There’s a darkness lurking in The Bright Lands, and it’s apt to give you a case of the shivers. John Fram’s debut novel is “Friday Night Lights” meets “Supernatural,” but it’s an enticing read any way you slice it.
Things start innocently enough (don’t they always?), as Dylan Whitley enjoys being the star quarterback for the Bentley, Texas, high school football team. Dylan has brought the team to the verge of winning the state championship while attracting the attention of college scouts, the adoration of players and fans alike and the enmity of rival schools and bullies.
But Dylan—who should be riding high on his on-the-field success and the myriad college offers about to come his way—is mysteriously despondent when he texts his older brother, Joel, a successful New York businessman. He hates the town (“it’s like I hear this town talking when I sleep”) and feels trapped (“i can’t sleep i can’t eat i can’t go to the bright lands”).
Joel, who fled the town’s persecution and bigotry after he came out, reluctantly flies home with plans of whisking Dylan out of there, only to arrive too late. Within days of Joel’s arrival, Dylan disappears while on a fishing trip with teammates and later turns up dead, his body ravaged by an unknown killer.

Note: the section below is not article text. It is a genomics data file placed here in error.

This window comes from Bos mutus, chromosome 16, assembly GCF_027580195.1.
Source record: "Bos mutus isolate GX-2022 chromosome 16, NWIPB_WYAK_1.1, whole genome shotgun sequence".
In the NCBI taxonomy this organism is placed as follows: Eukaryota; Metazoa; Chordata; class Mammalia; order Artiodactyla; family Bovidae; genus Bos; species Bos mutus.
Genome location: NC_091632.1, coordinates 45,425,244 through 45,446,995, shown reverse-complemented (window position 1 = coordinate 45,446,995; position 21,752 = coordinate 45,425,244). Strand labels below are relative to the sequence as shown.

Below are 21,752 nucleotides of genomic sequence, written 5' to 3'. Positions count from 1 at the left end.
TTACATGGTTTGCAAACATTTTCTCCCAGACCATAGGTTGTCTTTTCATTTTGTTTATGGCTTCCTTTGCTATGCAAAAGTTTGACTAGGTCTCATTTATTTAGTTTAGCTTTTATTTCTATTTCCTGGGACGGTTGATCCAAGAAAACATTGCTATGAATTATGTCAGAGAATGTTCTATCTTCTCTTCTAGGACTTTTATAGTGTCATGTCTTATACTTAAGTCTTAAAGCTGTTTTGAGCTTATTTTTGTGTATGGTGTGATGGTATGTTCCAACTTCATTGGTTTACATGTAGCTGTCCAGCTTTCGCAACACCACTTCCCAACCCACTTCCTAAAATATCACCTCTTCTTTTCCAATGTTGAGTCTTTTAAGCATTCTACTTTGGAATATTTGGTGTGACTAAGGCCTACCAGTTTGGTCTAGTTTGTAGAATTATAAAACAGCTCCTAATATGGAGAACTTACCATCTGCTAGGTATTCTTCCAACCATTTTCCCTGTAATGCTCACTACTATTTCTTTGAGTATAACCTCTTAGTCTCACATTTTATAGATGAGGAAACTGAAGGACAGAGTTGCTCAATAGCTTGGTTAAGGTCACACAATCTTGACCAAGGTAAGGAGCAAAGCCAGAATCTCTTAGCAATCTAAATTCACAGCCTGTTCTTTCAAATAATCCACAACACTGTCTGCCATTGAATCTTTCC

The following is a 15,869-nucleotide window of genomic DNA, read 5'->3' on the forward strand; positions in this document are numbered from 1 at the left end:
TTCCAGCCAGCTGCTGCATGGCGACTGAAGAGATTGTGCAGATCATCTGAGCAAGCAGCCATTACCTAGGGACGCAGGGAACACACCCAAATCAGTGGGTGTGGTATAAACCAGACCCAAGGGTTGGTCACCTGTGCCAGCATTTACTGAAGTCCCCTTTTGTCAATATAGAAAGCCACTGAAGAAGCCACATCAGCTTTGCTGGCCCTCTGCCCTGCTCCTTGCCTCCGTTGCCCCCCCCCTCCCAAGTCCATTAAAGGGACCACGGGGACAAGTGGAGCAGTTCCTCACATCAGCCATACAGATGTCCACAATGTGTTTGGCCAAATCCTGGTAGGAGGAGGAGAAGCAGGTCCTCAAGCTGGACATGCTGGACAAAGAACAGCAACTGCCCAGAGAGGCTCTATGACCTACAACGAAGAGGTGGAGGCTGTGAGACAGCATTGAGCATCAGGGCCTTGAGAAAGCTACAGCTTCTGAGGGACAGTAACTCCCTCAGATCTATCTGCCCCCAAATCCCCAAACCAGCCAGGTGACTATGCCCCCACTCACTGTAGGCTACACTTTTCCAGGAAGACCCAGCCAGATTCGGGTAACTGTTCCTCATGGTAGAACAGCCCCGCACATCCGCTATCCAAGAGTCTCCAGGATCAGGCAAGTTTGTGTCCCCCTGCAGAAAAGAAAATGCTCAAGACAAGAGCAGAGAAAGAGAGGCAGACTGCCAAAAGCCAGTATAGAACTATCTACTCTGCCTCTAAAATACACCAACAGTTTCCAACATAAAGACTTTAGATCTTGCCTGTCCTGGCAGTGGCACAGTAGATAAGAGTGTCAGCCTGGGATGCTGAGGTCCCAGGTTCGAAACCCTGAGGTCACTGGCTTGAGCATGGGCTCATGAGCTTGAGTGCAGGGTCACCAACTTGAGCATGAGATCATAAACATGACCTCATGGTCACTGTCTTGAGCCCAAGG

ALSO IN BOOKPAGE: John Fram shares what it’s like to be compared to Stephen King.
The only clues—and it’s not really a clue at all, but more of a nagging dread—are the nightmarish dreams Joel and many other Bentley residents have been experiencing of late, dreams of a dark presence and a dread place called the Bright Lands.
Joel and Sheriff’s Deputy Starsha Clark, who is still haunted by the disappearance of her own brother years ago, must team up to solve the weird happenings and restore some semblance of peace and sanity to the town—or die trying.
Fram, who was raised in Texas before moving to New York, effortlessly captures the reader’s attention with his fleshed-out characters and all the dark secrets you could want in this gripping debut.